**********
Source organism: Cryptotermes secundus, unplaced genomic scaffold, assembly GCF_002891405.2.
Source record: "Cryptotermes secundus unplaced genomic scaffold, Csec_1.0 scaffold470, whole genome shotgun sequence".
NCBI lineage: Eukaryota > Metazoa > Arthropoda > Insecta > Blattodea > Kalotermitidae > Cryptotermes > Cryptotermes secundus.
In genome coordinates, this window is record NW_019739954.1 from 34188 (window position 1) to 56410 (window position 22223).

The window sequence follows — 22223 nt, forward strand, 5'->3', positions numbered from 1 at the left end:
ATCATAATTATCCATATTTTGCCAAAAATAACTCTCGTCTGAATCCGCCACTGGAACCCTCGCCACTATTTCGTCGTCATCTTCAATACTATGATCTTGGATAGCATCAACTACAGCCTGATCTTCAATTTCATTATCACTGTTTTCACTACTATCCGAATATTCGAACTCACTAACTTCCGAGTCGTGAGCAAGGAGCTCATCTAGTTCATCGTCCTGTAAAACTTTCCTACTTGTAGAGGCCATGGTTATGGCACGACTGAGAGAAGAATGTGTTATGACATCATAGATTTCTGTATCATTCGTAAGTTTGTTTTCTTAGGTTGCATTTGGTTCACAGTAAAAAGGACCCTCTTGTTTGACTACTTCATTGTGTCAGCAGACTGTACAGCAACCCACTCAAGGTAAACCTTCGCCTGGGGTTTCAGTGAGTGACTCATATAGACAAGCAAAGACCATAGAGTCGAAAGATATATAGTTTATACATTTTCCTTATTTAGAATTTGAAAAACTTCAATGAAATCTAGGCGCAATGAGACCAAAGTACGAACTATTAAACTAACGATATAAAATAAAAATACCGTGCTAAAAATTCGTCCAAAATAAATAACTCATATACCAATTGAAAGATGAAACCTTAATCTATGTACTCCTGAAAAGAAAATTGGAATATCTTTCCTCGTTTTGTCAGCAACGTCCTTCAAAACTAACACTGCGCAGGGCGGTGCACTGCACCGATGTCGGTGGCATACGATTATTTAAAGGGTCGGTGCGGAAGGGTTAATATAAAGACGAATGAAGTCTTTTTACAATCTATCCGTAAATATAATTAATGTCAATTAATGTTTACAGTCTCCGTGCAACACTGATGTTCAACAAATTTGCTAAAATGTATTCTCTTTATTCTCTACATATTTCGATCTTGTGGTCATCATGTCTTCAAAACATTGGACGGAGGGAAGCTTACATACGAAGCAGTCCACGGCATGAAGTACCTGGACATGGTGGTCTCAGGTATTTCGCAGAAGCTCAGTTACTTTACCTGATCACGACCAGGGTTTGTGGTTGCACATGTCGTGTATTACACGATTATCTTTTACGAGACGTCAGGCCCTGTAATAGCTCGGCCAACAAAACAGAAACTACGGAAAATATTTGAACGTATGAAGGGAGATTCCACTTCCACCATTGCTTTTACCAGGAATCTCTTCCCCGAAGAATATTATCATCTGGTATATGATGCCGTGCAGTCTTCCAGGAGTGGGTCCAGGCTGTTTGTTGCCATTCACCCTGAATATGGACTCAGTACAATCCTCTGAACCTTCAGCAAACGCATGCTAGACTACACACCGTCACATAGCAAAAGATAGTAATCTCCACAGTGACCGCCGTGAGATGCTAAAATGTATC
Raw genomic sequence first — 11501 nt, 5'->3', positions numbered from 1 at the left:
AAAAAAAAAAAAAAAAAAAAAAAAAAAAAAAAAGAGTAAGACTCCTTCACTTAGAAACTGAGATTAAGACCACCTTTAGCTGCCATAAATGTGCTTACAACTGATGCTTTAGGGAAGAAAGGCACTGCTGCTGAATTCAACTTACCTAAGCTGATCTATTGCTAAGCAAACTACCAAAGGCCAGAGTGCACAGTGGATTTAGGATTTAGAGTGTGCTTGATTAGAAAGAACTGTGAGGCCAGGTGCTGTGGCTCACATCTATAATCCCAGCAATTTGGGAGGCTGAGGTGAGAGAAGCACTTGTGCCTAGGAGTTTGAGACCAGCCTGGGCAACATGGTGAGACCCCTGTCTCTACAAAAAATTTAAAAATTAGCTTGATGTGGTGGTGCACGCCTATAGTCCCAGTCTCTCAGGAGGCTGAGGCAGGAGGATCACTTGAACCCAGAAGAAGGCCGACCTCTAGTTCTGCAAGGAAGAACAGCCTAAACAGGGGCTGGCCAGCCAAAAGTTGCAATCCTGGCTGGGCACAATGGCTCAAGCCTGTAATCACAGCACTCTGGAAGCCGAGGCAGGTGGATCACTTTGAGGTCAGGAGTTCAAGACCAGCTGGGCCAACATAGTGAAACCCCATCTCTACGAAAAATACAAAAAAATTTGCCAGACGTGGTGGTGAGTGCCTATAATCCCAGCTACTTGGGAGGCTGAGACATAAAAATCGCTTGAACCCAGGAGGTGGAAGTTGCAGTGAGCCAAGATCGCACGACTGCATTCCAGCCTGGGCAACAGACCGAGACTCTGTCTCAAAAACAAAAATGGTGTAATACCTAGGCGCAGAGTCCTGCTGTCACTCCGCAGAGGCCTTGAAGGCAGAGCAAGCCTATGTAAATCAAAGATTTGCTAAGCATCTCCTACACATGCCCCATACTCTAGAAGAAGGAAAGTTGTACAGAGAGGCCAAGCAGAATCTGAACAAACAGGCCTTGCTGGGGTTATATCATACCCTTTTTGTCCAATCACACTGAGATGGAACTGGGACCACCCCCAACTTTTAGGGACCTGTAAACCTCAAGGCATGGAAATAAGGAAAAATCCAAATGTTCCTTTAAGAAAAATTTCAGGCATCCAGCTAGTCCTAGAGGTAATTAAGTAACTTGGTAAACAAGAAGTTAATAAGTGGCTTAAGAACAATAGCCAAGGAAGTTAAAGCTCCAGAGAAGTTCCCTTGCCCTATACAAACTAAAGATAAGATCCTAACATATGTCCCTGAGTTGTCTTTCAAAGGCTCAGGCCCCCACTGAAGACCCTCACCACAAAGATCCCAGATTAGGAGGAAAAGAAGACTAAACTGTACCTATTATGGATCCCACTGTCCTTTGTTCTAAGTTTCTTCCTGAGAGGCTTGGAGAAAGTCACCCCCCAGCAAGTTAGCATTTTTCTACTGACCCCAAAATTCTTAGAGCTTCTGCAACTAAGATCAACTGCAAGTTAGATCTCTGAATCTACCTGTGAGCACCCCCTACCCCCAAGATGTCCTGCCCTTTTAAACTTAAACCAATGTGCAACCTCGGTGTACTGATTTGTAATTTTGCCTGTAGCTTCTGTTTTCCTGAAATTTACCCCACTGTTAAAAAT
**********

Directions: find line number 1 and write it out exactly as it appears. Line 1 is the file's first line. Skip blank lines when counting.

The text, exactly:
Source organism: Cryptotermes secundus, unplaced genomic scaffold, assembly GCF_002891405.2.